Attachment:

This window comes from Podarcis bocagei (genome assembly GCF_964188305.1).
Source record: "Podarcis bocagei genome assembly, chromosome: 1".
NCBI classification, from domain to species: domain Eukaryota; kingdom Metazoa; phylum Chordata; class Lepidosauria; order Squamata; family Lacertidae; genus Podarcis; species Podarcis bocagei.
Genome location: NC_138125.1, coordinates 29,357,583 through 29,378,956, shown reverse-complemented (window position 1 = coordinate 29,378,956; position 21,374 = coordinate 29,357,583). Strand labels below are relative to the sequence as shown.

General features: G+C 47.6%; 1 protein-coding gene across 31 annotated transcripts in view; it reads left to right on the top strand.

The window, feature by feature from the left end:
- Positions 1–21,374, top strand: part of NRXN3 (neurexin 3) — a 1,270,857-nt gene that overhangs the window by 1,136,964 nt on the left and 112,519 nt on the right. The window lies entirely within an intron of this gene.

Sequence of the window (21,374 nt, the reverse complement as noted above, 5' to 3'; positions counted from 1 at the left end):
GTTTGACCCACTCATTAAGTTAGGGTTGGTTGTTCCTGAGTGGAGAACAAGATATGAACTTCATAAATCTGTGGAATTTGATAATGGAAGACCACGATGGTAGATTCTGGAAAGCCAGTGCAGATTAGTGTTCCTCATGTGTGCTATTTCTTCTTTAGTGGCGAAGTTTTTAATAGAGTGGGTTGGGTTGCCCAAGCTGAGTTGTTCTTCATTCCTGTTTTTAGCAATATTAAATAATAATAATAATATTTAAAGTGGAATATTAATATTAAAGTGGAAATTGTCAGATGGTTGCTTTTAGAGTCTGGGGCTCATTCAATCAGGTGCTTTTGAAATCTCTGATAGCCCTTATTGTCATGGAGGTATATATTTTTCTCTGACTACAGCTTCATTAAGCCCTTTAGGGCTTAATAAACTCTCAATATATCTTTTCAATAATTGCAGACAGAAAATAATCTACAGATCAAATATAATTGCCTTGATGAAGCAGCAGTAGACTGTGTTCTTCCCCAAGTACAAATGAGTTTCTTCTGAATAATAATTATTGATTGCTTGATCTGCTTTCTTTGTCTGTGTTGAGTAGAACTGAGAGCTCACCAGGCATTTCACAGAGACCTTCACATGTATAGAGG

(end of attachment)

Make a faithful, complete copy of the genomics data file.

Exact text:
This window comes from Podarcis bocagei (genome assembly GCF_964188305.1).
Source record: "Podarcis bocagei genome assembly, chromosome: 1".
NCBI classification, from domain to species: domain Eukaryota; kingdom Metazoa; phylum Chordata; class Lepidosauria; order Squamata; family Lacertidae; genus Podarcis; species Podarcis bocagei.
Genome location: NC_138125.1, coordinates 29,357,583 through 29,378,956, shown reverse-complemented (window position 1 = coordinate 29,378,956; position 21,374 = coordinate 29,357,583). Strand labels below are relative to the sequence as shown.

General features: G+C 47.6%; 1 protein-coding gene across 31 annotated transcripts in view; it reads left to right on the top strand.

The window, feature by feature from the left end:
- Positions 1–21,374, top strand: part of NRXN3 (neurexin 3) — a 1,270,857-nt gene that overhangs the window by 1,136,964 nt on the left and 112,519 nt on the right. The window lies entirely within an intron of this gene.

Sequence of the window (21,374 nt, the reverse complement as noted above, 5' to 3'; positions counted from 1 at the left end):
GTTTGACCCACTCATTAAGTTAGGGTTGGTTGTTCCTGAGTGGAGAACAAGATATGAACTTCATAAATCTGTGGAATTTGATAATGGAAGACCACGATGGTAGATTCTGGAAAGCCAGTGCAGATTAGTGTTCCTCATGTGTGCTATTTCTTCTTTAGTGGCGAAGTTTTTAATAGAGTGGGTTGGGTTGCCCAAGCTGAGTTGTTCTTCATTCCTGTTTTTAGCAATATTAAATAATAATAATAATATTTAAAGTGGAATATTAATATTAAAGTGGAAATTGTCAGATGGTTGCTTTTAGAGTCTGGGGCTCATTCAATCAGGTGCTTTTGAAATCTCTGATAGCCCTTATTGTCATGGAGGTATATATTTTTCTCTGACTACAGCTTCATTAAGCCCTTTAGGGCTTAATAAACTCTCAATATATCTTTTCAATAATTGCAGACAGAAAATAATCTACAGATCAAATATAATTGCCTTGATGAAGCAGCAGTAGACTGTGTTCTTCCCCAAGTACAAATGAGTTTCTTCTGAATAATAATTATTGATTGCTTGATCTGCTTTCTTTGTCTGTGTTGAGTAGAACTGAGAGCTCACCAGGCATTTCACAGAGACCTTCACATGTATAGAGG